March finally delivers in Aspen | AspenTimes.com
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March finally delivers in Aspen

Janet Urquhart
The Aspen Times
Aspen, CO Colorado
Jeremy SwansonA skier finds freshies at Snowmass Tuesday morning. About a foot of snow fell at Snowmass by midmorning; Aspen Mountain picked up 15 inches.
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ASPEN ” More than a foot of fresh snow graced the slopes of Aspen Mountain before noon on Tuesday, thanks to a swift moving storm that created whiteout conditions for morning commuters and closed schools from Aspen to Glenwood Springs.

While blue skies prevailed over Aspen by late morning, those who managed to hit the slopes found plenty of fresh powder. The official measurement on Aspen Mountain was 15 inches at mid-mountain, according to Aspen Skiing Co. spokesman Jeff Hanle. Buttermilk, Snowmass and Aspen Highlands all picked up about a foot in the storm, which began at about 2 a.m. and had all but cleared out some eight hours later.

The snow postponed J2 Junior Nationals racing on Aspen Mountain, as well as Tuesday’s scheduled North American Police Ski Championships racing at Snowmass.

Sunlight Mountain Resort near Glenwood Springs was the big winner among Colorado resorts, boasting 17 inches of freshies by about 6 a.m. Tuesday. Beaver Creek had 10 inches at 6 a.m.

The snow made for a slow commute on Highway 82 in the upper Roaring Fork Valley, as commuters encountered wind-whipped, whiteout conditions in Snowmass Canyon that had the Pitkin County Sheriff’s Office urging commuters to avoid driving if possible. Chain laws were in effect in Snowmass Village.

Despite the snowpacked roads and reduced visibility, the morning commute was “remarkably smooth,” said Joe Bauer, patrol director for the Pitkin County Sheriff’s Department. Drivers slowed down and the usual snow-bred rash of minor mishaps on Highway 82 did not occur, he said.

“It’s very unusual for the weather and roads to be this bad and not have any accidents,” he said. “I think everyone gets a gold star today for driving safely.”

In Aspen, slick roads created problems for stuck motorists and for Roaring Fork Transportation Authority buses. At one point, four RFTA buses were spinning their wheels along the Main Street curb at Paepcke Park, though three managed to get back on the road without assistance.

Driver Susan Merritt, whose bus awaited sand and a tow truck, described the drive up the valley as “very icy ” from the canyon on up.”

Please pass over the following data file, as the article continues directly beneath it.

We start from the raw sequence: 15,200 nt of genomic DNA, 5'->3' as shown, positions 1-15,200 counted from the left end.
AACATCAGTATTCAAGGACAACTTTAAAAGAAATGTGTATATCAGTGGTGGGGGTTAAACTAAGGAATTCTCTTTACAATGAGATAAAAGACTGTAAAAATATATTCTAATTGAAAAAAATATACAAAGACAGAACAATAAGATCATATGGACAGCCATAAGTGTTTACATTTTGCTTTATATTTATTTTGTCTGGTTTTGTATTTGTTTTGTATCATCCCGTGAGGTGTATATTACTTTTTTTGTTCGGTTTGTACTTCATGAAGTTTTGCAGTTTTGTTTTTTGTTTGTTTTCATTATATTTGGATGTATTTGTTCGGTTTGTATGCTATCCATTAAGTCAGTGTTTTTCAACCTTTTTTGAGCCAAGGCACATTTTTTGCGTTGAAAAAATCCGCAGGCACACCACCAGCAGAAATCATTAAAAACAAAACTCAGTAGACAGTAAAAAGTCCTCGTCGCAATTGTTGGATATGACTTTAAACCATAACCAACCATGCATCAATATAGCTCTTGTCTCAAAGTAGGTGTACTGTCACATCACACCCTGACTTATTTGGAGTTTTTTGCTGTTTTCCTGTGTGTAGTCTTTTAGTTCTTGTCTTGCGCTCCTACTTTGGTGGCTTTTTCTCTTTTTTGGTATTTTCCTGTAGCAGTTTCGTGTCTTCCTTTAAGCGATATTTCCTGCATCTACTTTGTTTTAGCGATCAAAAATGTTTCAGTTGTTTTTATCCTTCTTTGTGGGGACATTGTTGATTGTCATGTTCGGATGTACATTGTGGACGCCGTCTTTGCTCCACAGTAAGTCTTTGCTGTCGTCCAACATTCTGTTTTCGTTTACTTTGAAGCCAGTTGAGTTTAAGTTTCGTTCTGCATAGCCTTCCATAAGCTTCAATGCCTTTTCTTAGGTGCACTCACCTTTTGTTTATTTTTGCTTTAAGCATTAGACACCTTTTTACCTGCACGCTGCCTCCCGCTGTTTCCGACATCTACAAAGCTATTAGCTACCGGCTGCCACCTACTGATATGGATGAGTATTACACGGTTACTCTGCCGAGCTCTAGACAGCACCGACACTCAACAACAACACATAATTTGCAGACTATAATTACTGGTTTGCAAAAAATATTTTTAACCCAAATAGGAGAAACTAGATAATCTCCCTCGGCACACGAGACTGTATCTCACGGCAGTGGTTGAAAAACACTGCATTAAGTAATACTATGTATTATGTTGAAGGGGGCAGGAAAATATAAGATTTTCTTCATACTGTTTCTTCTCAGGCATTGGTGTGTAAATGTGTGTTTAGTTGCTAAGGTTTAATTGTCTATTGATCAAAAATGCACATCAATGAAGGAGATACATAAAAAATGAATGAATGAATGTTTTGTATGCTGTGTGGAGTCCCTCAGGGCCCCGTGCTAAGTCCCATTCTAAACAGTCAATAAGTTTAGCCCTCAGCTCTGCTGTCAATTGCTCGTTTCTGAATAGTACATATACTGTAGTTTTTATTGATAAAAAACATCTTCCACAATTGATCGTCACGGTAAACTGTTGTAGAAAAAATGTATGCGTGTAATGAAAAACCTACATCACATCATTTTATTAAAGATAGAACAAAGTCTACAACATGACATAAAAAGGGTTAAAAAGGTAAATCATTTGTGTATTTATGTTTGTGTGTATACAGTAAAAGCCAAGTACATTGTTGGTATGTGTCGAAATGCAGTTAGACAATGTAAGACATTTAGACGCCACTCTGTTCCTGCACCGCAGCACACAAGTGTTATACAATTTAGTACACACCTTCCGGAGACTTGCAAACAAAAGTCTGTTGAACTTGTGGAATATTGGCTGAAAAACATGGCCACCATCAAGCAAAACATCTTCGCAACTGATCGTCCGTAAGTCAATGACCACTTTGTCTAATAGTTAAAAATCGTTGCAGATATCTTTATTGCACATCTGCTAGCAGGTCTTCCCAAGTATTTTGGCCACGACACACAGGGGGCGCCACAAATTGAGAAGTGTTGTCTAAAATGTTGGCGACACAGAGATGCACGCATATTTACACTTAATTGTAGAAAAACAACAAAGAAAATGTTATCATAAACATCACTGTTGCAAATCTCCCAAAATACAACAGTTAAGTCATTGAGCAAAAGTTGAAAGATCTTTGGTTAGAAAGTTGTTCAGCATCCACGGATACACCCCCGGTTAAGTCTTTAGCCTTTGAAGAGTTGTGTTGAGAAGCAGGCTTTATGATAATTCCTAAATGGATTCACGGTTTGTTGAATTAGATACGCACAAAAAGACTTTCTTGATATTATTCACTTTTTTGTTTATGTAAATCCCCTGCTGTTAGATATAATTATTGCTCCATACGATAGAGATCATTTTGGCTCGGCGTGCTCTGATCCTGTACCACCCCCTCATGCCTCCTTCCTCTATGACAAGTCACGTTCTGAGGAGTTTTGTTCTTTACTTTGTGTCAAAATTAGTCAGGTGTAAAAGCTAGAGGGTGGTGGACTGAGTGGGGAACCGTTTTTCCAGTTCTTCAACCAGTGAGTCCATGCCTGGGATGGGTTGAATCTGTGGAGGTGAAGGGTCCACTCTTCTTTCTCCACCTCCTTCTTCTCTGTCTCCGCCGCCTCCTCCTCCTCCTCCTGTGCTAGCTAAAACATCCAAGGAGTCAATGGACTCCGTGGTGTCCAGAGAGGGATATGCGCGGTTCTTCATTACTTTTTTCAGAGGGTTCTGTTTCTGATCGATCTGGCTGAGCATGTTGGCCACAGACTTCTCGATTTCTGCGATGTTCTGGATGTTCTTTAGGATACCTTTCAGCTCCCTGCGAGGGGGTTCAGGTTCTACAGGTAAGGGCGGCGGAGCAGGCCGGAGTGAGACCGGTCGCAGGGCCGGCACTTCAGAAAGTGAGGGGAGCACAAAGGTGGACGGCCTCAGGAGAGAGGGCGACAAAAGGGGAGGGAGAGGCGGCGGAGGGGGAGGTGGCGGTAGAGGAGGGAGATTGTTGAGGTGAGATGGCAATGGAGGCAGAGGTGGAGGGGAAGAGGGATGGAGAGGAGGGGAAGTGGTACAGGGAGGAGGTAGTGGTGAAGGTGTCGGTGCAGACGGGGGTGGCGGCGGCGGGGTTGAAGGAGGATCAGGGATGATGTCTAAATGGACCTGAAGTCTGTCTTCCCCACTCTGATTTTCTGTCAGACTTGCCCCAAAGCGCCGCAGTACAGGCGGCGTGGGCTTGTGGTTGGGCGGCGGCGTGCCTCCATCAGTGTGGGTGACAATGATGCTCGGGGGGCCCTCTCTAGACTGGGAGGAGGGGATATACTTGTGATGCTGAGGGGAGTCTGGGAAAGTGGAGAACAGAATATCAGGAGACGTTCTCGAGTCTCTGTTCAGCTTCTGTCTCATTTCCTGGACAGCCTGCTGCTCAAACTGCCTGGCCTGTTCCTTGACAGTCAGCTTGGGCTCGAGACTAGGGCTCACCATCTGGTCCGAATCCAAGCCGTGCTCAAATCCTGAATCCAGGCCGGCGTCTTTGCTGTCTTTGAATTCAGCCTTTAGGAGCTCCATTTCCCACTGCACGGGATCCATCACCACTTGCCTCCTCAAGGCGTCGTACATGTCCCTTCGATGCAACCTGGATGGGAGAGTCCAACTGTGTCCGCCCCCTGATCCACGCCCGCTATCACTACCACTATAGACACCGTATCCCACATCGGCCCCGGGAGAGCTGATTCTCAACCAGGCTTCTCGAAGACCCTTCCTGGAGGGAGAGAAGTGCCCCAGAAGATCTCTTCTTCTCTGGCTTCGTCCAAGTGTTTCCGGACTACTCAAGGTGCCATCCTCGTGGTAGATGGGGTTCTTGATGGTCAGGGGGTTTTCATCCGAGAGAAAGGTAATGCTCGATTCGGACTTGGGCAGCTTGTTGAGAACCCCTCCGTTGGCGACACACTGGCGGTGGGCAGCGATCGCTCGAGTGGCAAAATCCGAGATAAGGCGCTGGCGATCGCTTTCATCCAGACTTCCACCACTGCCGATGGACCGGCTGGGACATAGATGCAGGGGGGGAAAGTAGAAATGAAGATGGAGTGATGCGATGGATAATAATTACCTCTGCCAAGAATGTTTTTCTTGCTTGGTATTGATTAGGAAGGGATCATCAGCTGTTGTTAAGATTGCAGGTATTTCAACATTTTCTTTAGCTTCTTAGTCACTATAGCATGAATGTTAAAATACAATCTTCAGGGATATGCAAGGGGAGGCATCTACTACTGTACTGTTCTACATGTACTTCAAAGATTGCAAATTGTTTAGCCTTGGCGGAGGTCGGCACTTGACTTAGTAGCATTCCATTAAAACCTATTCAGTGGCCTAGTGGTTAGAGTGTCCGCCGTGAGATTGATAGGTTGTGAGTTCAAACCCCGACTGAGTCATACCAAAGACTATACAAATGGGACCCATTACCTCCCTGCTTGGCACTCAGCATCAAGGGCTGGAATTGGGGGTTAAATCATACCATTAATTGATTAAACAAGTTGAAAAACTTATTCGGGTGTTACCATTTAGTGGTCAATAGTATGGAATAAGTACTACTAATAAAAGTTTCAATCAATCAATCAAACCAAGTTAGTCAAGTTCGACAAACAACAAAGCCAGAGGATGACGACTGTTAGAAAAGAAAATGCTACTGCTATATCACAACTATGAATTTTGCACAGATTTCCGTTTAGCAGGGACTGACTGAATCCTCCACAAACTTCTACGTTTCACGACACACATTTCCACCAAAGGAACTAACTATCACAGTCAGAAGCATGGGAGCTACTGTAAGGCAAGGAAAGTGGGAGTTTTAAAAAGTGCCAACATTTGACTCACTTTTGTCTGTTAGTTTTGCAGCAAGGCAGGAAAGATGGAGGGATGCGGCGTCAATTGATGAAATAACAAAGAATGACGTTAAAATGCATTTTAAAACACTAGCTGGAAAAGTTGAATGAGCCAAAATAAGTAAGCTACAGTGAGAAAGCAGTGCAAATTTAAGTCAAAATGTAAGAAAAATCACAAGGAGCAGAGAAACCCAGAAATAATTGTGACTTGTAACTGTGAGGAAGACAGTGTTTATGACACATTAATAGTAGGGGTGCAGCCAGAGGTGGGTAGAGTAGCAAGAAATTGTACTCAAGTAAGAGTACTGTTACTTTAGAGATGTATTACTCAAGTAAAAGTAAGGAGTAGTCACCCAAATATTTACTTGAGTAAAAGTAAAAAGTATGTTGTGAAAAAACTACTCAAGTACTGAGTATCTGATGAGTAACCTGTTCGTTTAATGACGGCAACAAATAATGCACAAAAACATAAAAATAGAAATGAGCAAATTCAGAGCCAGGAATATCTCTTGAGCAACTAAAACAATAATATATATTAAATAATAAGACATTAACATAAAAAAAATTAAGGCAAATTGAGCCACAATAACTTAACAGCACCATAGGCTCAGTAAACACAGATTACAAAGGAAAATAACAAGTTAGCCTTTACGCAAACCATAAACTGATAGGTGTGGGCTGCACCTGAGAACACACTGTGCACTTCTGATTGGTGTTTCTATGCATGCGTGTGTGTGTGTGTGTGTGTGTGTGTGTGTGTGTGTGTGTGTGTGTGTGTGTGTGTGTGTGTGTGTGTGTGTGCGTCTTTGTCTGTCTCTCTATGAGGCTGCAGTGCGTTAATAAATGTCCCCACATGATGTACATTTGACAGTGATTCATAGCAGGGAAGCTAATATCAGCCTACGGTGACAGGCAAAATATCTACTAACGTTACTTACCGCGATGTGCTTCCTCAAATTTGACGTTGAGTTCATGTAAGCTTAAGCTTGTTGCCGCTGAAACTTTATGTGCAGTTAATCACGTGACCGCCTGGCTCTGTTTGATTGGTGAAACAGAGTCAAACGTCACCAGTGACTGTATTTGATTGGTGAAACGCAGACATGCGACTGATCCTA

Bauer spent his time Tuesday morning dealing with a stuck semi-truck two miles east of Aspen. The driver of the 53-foot rig mistakenly thought he could use Highway 82 over Independence Pass, which is closed during the winter months, as an alternate route to travel east. The truck got stuck four miles below the closure gate on the pass; a large tow truck was summoned to get it unstuck so the driver could get the rig turned around, Bauer said.

A citation for the driver was unlikely, Bauer added, though semis aren’t allowed on the narrow pass even when it is open.

“He had obviously no idea what he was getting into,” Bauer said. “It’s not like he was trying to get away with something.”

On Interstate 70 in Glenwood Canyon, one eastbound lane was closed briefly when a semi-tractor truck broke down, said the Colorado State Patrol, though the Colorado Department of Transportation inaccurately reported all eastbound lanes were closed as the result of “jackknifed semis.”

Chain laws were in effect for commercial vehicles on I-70 at Vail Pass and the Eisenhower Tunnel, as well as on Highway 133 over McClure Pass, south of Carbondale.

A number of flights in and out of the Aspen-Pitkin County Airport were canceled or delayed Tuesday morning, according to the airport’s website. A 7 a.m. flight to Denver finally left at close to noon and a 7:35 a.m. departure to Salt Lake City was logged as taking off at 11:53 a.m.

In all, 6 outbound commercial flights were canceled Tuesday morning and one was delayed, according to Jim Elwood, aviation director. One inbound flight was also canceled and four were delayed.

Tuesday’s storm was the first biggie of March, which is historically the biggest snow month of the winter. Last weekend’s much-anticipated storm deposited 9 inches in Highland Bowl, according to Hanle, but the rest of the slopes at local ski areas didn’t see more than 2 or 3 inches and downtown Aspen saw just a dusting of snow. Roughly 6 inches piled up in town on Tuesday.

Wednesday’s forecast in Aspen calls for mostly sunny skies and highs in the 30s. On Thursday, the National Weather Service is predicting partly sunny skies with a 20 percent chance for snow in the afternoon and highs of 35 to 45.


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